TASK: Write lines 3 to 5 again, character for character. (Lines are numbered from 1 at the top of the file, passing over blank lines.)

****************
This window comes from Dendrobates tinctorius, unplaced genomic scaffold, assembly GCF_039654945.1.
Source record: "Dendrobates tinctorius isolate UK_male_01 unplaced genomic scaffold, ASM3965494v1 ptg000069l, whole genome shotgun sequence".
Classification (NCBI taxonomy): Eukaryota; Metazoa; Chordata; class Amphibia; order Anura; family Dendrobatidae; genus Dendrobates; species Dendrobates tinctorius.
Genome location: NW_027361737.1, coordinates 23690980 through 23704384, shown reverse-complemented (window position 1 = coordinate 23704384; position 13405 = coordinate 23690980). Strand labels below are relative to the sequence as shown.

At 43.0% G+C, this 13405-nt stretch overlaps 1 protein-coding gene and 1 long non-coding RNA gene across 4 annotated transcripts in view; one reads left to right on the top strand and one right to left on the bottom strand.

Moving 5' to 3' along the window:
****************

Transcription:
Classification (NCBI taxonomy): Eukaryota; Metazoa; Chordata; class Amphibia; order Anura; family Dendrobatidae; genus Dendrobates; species Dendrobates tinctorius.
Genome location: NW_027361737.1, coordinates 23690980 through 23704384, shown reverse-complemented (window position 1 = coordinate 23704384; position 13405 = coordinate 23690980). Strand labels below are relative to the sequence as shown.

At 43.0% G+C, this 13405-nt stretch overlaps 1 protein-coding gene and 1 long non-coding RNA gene across 4 annotated transcripts in view; one reads left to right on the top strand and one right to left on the bottom strand.